This site has numerous educational links and action alerts.  This comes at a time when I fear that action alerts will increase dramatically.  How ironic, that, on this New Year of Trees, with the threats of Ozone depletion and global warming already so real, our forests and wildernesses face uncertainty from an administration that goes by the green-friendly name of "Bush."  Ironic indeed, that under Bush, the environment might just hit , to use another political name of note, its "nadir."

Tu B'Shevat is a fine time to reconnect with that Land of Israel.  Our ancestors in Europe looked forward to that taste of dates, figs and other fruits from the holy land, including (ugh) carob (aka Bokser).  As we read in, "After the exile of the Jews from Israel, Tu B'Shevat became a day on which to commemorate our connection to Eretz Israel. During much of Jewish history, the only observance of this day was the practice of eating fruit associated with the land of Israel. A tradition based on Deuteronomy 8:8 holds that there are five fruits and two grains associated with it as a "land of wheat and barley, of vines, figs and pomegranates, a land of olive trees and [date] honey." Almonds were also given a prominent place in Tu B'Shevat meals since the almond trees were believed to be the first of all trees in Israel to blossom. Carob or St John's bread - was the most popular fruit to use, since it could survive the long trip from Israel to Jewish communities in Europe and North Africa."  I've been checking out "carob" web sites -- this far nothing to recommend.

We can experience the Israeli natural landscape more directly at  Ohr Samayach has a nice catalog of articles on the love of the land of Israel, at  And you can discover just why I treasure my subscription to Eretz Magazine, Israel's National Geographic, by exploring the links to articles and photos based at

And the best way to show that love, naturally, to be there.  Second best?  Plant a tree: call the JNF at 800-542-TREE (8733) to participate in their special EZ TREE offer, or go to the web site at  No, you won't be able to find a photo of  "your" tree there.  But you will find a picture of Jackie Kennedy planting one, at  In participating in this planting, Jackie was being a modern day Honi Ha Ma'agel (Honi the Circle Drawer). Find out about him at, and bring the kids along for this part of the journey (nice music too at this site).  "Just as those who came before us plant for us," Honi said back in the days of the Talmud (,  "so do we plant for our children." 

Only a week ago, a terrorist tried to destroy childhood innocence at a Bat Mitzvah celebration in Hadera.  Our response -- is to plant, for that Bat Mitzvah girl and all who come after.  And how could I not end this  Shabbat-O-Gram dedicated in memory of Ilan Mirkov with a special focus on the love of the Land of Israel?  Contact JNF and plant trees in memory of Ilan Mirkov (The name Ilan MEANS tree!), and in honor of that 12 year old girl, Nina Kardashova.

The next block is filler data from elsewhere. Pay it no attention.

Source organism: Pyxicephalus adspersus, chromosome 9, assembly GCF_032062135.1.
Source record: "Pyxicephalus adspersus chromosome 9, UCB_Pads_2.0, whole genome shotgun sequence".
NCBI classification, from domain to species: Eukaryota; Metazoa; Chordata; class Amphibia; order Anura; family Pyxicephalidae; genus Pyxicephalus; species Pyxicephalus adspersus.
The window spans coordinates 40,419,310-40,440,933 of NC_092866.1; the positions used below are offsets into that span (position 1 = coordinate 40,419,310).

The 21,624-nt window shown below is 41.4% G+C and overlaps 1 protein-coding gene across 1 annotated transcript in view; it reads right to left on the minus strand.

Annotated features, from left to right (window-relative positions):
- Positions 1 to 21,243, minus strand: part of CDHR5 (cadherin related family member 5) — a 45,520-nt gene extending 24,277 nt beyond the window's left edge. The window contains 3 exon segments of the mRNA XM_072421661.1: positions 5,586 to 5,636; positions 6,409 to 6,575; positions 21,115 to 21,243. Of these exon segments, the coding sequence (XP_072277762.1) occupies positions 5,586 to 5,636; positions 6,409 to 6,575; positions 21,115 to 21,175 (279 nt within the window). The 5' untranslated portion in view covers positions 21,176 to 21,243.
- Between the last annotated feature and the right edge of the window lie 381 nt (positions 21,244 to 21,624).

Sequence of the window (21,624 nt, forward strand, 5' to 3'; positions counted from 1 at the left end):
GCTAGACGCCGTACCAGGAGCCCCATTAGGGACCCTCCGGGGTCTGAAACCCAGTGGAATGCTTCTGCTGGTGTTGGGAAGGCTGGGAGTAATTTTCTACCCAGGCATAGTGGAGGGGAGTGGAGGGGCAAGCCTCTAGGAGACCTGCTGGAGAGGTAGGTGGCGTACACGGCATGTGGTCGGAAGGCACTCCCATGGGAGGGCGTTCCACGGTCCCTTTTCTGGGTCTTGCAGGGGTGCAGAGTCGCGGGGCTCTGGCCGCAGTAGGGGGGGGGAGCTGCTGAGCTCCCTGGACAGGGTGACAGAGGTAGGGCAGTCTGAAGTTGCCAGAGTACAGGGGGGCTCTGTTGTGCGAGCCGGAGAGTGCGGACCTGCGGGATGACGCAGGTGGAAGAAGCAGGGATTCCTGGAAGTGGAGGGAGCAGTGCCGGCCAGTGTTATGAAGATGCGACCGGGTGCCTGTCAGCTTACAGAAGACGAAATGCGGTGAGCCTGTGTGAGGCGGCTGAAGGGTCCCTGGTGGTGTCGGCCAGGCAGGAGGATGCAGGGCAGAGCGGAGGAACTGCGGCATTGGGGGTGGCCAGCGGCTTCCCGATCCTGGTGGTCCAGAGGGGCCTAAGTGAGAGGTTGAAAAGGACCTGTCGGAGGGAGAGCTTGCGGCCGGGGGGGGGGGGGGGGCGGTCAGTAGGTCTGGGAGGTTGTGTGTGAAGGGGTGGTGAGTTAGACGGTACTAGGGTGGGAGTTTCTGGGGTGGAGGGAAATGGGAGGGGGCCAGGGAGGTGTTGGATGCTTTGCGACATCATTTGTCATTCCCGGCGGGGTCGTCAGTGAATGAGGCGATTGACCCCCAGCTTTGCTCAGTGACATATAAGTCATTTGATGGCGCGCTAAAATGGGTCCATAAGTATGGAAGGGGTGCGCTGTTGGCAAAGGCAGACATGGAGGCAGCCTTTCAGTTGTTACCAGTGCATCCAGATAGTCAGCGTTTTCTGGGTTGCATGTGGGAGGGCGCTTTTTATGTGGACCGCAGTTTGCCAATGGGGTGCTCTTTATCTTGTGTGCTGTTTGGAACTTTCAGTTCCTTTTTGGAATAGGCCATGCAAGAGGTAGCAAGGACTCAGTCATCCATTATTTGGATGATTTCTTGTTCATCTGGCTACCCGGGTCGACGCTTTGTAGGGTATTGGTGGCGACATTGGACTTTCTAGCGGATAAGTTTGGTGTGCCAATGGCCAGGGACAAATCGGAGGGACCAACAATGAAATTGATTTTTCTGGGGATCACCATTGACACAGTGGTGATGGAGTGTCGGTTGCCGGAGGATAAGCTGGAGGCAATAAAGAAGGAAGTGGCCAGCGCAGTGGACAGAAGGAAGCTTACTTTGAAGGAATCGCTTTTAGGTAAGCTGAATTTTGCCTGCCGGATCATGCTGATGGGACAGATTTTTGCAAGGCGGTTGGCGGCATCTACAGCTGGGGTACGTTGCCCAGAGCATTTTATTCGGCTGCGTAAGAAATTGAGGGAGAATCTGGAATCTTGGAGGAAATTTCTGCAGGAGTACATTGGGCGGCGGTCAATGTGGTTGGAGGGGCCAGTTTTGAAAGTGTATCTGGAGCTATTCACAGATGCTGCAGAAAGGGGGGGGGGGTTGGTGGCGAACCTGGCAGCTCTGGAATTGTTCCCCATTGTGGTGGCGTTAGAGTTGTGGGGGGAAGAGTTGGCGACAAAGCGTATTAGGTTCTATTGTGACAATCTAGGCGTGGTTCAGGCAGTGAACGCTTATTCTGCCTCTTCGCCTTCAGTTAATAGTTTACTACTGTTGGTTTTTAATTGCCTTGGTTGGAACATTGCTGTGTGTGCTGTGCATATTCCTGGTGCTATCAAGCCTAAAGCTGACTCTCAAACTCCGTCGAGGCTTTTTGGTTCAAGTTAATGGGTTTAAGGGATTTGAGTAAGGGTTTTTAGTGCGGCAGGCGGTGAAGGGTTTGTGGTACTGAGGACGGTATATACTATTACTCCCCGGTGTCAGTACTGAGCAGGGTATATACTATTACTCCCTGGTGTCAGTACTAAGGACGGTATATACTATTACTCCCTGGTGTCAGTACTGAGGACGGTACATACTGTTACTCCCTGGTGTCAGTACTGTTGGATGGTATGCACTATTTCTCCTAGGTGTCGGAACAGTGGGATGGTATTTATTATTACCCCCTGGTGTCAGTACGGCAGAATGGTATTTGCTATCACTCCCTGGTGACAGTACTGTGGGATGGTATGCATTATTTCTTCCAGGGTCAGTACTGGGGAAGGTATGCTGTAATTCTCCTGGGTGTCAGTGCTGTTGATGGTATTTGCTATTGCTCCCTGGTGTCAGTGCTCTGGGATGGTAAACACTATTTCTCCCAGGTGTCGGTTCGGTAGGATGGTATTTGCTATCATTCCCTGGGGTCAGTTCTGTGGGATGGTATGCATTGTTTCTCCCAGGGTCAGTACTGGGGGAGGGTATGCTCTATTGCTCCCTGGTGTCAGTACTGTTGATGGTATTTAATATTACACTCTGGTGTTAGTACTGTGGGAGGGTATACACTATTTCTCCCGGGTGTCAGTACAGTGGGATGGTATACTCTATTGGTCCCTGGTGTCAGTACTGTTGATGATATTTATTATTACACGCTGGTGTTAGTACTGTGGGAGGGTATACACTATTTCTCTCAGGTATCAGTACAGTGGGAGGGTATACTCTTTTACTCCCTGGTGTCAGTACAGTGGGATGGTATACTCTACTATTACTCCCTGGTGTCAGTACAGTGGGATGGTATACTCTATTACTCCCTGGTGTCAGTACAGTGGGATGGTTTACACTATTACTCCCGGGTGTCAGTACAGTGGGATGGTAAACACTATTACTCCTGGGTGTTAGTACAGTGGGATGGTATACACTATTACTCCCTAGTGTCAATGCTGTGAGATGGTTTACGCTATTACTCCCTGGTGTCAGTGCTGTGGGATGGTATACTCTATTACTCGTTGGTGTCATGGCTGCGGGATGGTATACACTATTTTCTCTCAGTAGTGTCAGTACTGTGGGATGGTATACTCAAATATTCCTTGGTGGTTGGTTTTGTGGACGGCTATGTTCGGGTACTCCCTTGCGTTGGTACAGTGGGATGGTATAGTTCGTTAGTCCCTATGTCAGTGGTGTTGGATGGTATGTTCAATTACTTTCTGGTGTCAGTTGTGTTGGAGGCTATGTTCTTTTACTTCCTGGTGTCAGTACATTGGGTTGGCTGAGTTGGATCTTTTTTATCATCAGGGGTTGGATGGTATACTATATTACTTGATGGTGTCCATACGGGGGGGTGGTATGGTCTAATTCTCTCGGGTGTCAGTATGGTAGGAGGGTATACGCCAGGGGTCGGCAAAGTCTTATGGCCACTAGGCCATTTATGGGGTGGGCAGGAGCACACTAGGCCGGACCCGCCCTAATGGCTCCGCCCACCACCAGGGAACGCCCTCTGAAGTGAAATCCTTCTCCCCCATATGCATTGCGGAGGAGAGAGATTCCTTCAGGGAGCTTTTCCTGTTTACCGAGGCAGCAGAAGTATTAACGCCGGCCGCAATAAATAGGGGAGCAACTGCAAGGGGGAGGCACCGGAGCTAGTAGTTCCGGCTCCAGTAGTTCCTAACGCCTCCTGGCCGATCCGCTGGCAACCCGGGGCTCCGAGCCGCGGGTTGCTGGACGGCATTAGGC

Happy Tu B'Shevat!


1) Looking for a portal to Jewish sites? Try  BTW, if you check Conservative synagogues, you will find that we are linked to it.  Ha-rishima, which means "the list," weaves together both Israeli and Diaspora sites, including a number of media links not found elsewhere. 

2) US Support for Israeli Actions Growing:

3) Inside Israel by  David Clayman, "The Winter of Israel's Discontent : Update on What Israelis are Thinking, Reading, Doing and Saying."-- American Jewish Congress.  The latest edition can be found at

4) It's not too early to be thinking about Purim - An interesting twist on the Fast of Esther can be found at

5) Last week's Bat Mitzvah Massacre in Hadera,  We already have one of our upcoming  B'not Mitzvah who will be dedicating her service to Nina Kardashova, the 12-year old whose celebration was ambushed by a terrorist (and her step-grandfather killed)

5) Send out a Tu B'Shevat postcard to your friends and family. Go to for some beautiful options.

6) Jewish Week article on the film featuring last week's Scholar in Residence, Rabbi Steve Greenberg, "Trembling Before God."

7) While you're at the Jewish Week site, you can click on the "opinions" section and see my latest column in this weeks issue, which, if all goes according to plan, will be posted later today.   But how many things go according to plan these days?


1) "And God saw everything that God had made and it was very good. And God said, "This is a beautiful world that I have given you. Take good care of it and do not ruin it."
It is said that before the world was created, the Holy One kept creating worlds and destroying them. Finally, God created this one and was satisfied. God said to Adam and Eve, "This is the last world I shall make. I place it in your hands: hold it in trust." (
a Midrashic anecdote, for Tu B'Shevat)

2) This world, our world, is imbued with holiness . . . . We are not seeking to escape the everyday, but to hallow it. We do this by cleansing ourselves of the negative behaviors that keep us from encountering the world -- and all beings in it -- with a sense of awe, wonder, kindness, and compassion . . .  (Rabbi Rami Shapiro)